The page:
Characteristics of extreme precipitation in southern California and applications to post-fire debris flows, shallow landslides, and water resources
AuthorOakley, Nina S.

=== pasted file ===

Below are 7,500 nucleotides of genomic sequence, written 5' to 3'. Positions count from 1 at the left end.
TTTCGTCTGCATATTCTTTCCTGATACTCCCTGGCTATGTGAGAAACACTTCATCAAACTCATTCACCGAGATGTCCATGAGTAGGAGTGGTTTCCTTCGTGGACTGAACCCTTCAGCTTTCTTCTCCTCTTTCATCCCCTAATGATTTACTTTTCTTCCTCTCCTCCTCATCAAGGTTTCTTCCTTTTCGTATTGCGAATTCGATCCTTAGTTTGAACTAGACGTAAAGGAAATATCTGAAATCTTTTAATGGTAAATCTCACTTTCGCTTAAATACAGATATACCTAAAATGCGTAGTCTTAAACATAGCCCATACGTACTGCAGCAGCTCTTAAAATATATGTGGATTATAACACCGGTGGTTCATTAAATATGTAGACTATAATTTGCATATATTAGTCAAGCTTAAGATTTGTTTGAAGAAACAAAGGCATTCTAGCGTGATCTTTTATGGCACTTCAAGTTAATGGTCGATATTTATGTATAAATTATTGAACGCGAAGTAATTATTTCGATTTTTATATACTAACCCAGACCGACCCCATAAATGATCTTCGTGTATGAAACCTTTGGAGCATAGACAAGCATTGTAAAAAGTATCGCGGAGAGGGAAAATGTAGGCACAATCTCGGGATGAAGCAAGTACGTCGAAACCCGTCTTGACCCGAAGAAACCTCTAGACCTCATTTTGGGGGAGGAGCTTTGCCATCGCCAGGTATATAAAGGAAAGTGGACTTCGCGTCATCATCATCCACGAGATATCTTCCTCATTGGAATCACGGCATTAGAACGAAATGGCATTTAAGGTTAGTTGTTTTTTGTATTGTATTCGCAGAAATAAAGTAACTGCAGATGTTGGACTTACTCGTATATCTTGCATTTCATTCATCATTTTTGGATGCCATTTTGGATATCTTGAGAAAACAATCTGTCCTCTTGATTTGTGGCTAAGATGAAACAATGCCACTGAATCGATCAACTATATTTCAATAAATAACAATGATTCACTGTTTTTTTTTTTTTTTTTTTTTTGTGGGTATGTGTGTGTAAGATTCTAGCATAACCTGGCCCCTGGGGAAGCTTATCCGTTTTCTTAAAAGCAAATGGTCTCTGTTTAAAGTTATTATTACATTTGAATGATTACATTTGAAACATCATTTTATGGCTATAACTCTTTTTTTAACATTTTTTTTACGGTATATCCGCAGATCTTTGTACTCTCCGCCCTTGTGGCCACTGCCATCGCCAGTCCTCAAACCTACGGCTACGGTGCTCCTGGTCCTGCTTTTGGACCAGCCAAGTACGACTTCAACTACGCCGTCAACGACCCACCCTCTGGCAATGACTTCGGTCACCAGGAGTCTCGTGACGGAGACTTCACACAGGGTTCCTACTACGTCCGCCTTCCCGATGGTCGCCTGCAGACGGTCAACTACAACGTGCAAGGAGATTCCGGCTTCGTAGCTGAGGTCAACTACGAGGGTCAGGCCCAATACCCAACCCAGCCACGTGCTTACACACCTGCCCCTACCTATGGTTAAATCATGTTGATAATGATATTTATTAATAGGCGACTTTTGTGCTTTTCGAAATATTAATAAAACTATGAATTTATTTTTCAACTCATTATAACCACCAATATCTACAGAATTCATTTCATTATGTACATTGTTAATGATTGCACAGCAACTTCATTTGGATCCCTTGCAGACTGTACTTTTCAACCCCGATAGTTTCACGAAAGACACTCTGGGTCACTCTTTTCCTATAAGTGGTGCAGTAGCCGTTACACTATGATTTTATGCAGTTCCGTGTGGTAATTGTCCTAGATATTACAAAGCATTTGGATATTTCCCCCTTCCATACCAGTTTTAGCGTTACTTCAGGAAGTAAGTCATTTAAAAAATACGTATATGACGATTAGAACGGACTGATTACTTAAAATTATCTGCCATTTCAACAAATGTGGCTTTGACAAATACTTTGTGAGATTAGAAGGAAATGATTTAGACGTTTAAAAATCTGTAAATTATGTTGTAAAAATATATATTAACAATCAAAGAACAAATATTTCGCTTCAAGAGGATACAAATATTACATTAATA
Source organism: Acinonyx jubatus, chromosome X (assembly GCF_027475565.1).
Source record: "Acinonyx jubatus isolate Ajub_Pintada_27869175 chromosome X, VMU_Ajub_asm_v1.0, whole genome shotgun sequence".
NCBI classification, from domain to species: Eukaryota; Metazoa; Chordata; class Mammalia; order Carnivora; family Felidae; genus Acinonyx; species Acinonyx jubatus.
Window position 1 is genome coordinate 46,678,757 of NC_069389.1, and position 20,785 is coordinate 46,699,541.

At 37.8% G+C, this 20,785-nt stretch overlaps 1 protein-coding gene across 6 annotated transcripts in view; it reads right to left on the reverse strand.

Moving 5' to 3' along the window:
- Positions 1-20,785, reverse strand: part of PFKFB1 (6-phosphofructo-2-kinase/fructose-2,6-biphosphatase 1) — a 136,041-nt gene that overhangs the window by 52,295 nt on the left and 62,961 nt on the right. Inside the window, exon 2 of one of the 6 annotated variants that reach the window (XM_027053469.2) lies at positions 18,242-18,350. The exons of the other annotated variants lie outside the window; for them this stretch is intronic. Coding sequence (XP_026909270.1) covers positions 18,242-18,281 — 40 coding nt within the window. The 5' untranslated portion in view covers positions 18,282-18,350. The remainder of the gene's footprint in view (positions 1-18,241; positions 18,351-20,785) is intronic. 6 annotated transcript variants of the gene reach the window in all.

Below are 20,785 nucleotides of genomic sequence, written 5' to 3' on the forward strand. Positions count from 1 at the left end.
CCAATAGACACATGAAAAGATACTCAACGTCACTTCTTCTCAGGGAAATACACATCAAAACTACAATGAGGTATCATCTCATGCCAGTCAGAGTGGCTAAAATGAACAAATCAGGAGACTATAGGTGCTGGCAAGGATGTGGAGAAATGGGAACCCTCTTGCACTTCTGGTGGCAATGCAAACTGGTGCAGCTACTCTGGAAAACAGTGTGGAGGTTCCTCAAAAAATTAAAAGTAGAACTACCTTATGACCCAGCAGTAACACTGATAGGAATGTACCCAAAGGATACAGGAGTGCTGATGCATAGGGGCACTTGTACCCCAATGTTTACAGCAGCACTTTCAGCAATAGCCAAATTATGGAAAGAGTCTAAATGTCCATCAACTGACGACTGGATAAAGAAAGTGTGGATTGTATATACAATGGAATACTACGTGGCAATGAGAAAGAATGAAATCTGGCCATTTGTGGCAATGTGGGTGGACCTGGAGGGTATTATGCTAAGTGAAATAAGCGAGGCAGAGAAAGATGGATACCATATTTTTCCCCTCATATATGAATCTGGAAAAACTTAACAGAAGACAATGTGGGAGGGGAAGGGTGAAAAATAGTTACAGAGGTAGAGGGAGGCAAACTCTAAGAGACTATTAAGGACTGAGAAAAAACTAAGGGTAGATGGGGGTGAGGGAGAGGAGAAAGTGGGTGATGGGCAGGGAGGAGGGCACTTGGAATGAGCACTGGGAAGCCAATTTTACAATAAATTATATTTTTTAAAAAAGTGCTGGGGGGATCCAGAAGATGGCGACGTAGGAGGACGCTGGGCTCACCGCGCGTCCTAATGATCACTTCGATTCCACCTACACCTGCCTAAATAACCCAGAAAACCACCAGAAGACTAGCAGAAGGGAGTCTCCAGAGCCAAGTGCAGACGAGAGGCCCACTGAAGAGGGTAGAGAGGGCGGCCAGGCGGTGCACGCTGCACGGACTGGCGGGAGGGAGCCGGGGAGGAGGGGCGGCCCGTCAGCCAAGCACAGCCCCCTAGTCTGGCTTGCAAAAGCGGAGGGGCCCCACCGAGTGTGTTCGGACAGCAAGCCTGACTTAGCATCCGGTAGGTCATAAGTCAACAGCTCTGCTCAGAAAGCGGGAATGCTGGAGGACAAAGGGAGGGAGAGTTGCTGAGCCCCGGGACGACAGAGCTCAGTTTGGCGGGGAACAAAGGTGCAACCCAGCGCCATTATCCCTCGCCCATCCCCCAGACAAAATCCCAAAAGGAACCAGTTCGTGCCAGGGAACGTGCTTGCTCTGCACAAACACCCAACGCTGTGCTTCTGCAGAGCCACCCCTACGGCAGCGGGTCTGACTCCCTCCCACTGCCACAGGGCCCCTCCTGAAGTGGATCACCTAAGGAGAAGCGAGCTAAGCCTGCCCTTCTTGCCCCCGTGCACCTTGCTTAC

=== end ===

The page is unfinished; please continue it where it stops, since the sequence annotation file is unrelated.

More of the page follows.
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Shallow landslides and post-fire debris flows in southern California can result in loss of life and millions of dollars in damage to property and infrastructure. Persistent drought conditions reduce southern California’s local water resources and have severe socioeconomic impacts. Shallow landslides, post-fire debris flows, and water resources operate on distinct timescales, but in this region share the common theme of extreme precipitation as a driver. I use in-situ observations and atmospheric reanalysis datasets to address the question: What are the characteristics of extreme precipitation associated with mass movements and impacts to water resources in southern California? I explore the spatial and temporal variability of precipitation extremes as well as characterize atmospheric conditions associated with these events. I find that approximately 70% of post-fire debris flow events assessed in the Transverse Ranges of Southern California are associated with atmospheric rivers. Narrow cold frontal rain bands (and other squall lines) are also commonly associated with post-fire debris flow events. I examine 147 hourly precipitation gauges throughout California and find precipitation intensities that have historically triggered shallow landslides (OTPE; over threshold precipitation events) are most frequently observed in south-facing terrain in the Coast Ranges and Transverse Ranges, as well as in the northern Sierra Nevada. Depending on location, 60-90% of OTPE are associated with atmospheric rivers and multiple OTPE may occur within a storm event. Last, I show that the difference between a wet and dry year in the Santa Ynez River Basin is typically two to three >90th percentile precipitation events. While there are often more >90th percentile events in El Niño years, there is considerable variability in the record analyzed. Synoptic to mesoscale conditions producing precipitation extremes are also described in this work. These results provide quantitative documentation of previously qualitative observations such that they can serve as a building block for future research, e.g., how these processes might be influenced by a changing climate. Additionally, my results improve situational awareness of the hazards addressed for weather forecasters, emergency managers, and water resource managers, as well as inform natural hazards-related communication and outreach efforts.